Lists of apartments for sale will be displayed at a real estate office in Shanghai, China, Monday, August 30, 2021.
Qilai Shen | Bloomberg | Getty pictures
BEIJING – Wild fluctuations in Chinese real estate stocks and bonds keep investors on top – these news headlines can cause problems in the sector to spill over into the rest of the economy, says S&P Global Ratings.
While the decline in Evergrande’s shares has slowed, volatility in other Chinese real estate companies has continued this month.
On Thursday, Kaisa the shares rose shortly after by 20% news it can ward off default. On the same day, a Shanghai-traded bond from developer Shimao fell 30%, reminiscent of strong sales of the company’s bonds earlier this month.
“Headlines can drive sentiment and drive contagion,” said Charles Chang, senior director and head of business ratings at S&P Global Ratings, in a report earlier this month.
The risk that Chang presented is that news reports on payment cancellations, or even the risk of cancellation, can scare away Chinese home buyers. And that a dehydration of demand would put developers into bankruptcy, along with construction companies and other suppliers working with them.
Consensus among economists is that the real estate downturn is contained, as it is driven by a top-down government decision to limit dependence on debt in the real estate industry. The People’s Bank of China summarized this view in mid-October, Evergrande calls a unique case and confirms the general health of the real estate sector.
But investors have become increasingly worried about what Beijing’s strike would actually look like. News of a much smaller developer, Fantasia, and growing funding problems among other developers, began to exacerbate strong sales.
I’m not entirely sure that regulators and authorities understand the damage this is doing to the offshore market, as many investors are not coming back.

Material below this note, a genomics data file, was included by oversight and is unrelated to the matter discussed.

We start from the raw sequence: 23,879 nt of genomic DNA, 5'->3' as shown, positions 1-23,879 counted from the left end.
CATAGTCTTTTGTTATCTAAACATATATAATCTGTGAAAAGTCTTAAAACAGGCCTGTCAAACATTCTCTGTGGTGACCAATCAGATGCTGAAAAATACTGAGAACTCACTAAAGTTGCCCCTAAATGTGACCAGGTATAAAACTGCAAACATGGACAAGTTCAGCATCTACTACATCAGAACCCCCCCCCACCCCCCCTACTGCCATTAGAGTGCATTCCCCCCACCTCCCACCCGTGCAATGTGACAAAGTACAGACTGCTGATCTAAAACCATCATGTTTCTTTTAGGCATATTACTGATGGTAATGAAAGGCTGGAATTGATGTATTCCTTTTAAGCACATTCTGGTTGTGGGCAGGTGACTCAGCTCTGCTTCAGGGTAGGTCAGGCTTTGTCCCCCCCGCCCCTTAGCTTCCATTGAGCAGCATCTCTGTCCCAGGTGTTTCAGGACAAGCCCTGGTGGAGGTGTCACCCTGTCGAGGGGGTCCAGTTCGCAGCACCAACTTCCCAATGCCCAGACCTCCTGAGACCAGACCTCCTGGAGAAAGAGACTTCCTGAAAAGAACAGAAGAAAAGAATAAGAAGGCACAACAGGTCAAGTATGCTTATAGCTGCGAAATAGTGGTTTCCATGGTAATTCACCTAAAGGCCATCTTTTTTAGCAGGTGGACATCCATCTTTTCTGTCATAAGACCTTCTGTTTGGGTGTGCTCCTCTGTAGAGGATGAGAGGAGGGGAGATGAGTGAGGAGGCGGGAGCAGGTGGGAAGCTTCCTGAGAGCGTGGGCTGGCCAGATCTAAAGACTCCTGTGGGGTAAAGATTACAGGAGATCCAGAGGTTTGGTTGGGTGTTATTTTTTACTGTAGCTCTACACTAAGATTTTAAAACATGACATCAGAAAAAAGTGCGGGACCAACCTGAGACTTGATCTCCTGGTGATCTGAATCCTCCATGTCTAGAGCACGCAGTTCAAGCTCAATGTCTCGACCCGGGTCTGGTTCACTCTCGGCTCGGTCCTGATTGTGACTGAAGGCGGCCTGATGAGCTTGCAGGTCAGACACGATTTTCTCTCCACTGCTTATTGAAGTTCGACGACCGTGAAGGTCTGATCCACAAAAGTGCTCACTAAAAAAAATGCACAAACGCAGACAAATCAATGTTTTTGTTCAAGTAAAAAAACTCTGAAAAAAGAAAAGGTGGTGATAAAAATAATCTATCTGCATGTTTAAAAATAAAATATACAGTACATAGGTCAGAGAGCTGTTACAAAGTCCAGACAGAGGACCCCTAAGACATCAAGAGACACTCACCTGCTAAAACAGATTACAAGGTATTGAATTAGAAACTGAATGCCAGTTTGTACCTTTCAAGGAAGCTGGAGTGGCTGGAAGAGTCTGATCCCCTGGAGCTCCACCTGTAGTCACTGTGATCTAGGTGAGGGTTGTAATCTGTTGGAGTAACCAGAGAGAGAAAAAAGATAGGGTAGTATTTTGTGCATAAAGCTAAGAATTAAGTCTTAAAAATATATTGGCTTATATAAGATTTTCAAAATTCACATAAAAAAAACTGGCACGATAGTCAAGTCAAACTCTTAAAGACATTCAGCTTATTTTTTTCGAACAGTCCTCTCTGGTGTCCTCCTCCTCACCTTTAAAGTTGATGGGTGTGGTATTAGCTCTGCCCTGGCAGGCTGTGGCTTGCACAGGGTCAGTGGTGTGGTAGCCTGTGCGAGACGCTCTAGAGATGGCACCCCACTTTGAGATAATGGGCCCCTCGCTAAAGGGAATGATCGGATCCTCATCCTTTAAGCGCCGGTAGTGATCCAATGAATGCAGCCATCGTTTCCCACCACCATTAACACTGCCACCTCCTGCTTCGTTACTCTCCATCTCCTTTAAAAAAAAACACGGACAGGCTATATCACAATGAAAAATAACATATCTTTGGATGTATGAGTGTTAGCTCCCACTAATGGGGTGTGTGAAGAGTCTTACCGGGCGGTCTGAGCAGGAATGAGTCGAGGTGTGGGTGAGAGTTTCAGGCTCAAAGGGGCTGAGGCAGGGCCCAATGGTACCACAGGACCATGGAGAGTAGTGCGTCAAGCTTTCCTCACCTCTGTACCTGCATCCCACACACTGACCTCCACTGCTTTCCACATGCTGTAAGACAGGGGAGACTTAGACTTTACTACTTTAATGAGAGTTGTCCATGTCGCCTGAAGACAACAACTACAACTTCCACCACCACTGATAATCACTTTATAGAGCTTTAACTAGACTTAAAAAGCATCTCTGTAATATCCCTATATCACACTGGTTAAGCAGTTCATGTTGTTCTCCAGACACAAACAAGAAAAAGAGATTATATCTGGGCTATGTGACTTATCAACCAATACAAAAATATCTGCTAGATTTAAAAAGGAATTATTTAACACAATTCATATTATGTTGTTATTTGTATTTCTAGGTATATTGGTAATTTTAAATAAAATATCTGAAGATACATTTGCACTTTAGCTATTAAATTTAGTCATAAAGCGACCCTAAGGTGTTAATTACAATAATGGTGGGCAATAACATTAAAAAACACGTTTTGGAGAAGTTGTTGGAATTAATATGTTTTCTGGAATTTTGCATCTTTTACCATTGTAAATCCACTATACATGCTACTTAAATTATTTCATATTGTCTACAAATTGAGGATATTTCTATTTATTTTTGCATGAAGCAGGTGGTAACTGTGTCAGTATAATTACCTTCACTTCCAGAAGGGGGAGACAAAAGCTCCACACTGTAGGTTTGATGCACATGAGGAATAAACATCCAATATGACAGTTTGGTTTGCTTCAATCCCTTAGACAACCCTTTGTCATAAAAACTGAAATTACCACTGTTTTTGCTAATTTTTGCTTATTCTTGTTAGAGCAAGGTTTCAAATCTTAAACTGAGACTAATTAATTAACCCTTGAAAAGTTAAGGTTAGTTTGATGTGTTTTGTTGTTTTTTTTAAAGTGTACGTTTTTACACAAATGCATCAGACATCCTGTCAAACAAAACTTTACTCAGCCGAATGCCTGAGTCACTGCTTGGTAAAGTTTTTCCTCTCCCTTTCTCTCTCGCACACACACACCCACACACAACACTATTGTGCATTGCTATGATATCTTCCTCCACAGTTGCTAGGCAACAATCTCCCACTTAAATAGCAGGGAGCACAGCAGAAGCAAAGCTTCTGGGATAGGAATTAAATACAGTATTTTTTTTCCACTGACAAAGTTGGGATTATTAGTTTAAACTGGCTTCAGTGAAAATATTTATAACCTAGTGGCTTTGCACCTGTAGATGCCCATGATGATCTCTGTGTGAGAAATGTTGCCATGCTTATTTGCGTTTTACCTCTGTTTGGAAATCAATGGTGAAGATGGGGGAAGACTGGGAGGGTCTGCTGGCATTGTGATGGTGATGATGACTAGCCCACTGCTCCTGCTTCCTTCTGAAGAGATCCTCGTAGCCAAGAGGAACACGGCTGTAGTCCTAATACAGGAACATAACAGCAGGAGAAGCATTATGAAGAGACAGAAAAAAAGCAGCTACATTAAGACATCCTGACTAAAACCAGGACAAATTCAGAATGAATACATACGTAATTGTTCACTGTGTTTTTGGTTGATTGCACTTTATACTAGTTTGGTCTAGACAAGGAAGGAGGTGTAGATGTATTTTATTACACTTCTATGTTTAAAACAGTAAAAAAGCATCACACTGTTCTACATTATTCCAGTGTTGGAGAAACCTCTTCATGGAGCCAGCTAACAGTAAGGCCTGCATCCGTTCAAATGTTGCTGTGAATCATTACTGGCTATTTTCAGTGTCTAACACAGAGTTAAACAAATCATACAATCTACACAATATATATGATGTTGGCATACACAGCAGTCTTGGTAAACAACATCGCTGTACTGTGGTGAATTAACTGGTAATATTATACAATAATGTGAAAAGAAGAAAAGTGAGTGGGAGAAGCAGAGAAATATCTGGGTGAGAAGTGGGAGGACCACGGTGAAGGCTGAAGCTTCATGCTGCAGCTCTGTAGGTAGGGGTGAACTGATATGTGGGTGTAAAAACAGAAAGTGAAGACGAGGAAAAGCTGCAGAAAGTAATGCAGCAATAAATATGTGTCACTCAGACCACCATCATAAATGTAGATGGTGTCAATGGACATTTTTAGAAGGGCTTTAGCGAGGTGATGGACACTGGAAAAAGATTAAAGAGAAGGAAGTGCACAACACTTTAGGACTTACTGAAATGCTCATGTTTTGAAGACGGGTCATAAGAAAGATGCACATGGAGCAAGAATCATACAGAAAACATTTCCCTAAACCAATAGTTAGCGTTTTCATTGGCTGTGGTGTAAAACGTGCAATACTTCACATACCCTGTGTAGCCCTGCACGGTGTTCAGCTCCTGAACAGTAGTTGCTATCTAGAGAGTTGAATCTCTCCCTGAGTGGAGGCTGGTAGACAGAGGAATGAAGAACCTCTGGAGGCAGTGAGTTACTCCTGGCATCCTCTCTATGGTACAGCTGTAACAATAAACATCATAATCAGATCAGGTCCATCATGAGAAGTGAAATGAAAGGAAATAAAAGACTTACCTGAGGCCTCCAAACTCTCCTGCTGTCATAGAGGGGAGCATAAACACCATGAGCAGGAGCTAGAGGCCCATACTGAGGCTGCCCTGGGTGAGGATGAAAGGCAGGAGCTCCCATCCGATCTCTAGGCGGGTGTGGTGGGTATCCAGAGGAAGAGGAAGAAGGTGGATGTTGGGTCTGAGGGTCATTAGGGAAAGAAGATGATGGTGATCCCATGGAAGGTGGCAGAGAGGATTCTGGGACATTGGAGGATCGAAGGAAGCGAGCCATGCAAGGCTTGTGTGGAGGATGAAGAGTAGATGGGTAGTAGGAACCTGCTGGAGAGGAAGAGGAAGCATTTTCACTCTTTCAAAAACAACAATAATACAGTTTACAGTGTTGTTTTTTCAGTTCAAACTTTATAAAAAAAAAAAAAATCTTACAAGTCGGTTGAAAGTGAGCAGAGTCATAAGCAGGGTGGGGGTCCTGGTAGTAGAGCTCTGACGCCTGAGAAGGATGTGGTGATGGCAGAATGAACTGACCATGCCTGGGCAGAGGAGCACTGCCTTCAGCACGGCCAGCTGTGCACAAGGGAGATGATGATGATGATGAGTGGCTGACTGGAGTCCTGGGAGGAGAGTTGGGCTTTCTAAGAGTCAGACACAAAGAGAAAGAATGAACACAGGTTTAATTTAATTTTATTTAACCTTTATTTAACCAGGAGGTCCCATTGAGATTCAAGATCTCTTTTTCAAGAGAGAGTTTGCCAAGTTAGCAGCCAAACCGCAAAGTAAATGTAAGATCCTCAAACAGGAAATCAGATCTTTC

Janus Henderson Investors
The Markit iBoxx index for China’s high-yield real estate bonds clings to monthly gains after a few volatile weeks – including a decline of almost 18% in October and a decline of almost 11% in September.
“It’s a really trying time for investors right now, probably more for bond investors than equity investors, because what we’re really looking at is a real-time policy shift,” Jennifer James, portfolio manager and lead growth analyst for Janus Henderson Investors, told CNBC earlier this month.
Even worse for foreign institutional investors, usually more comfortable with detailed announcements from companies and decision makers, China’s systems tend to rely more on broad government statements and cautious corporate revelations.
This ambiguity has been a long-standing problem with investments in China-related assets.
Investors left in the dark
Instead of companies announcing during the worst sales earlier this month, James said she often found out how they were doing through news reports, days or weeks later. These include meetings with the government.
“I’m not entirely sure that regulators and authorities understand the damage this is doing to the offshore market, as many investors will not return,” says James.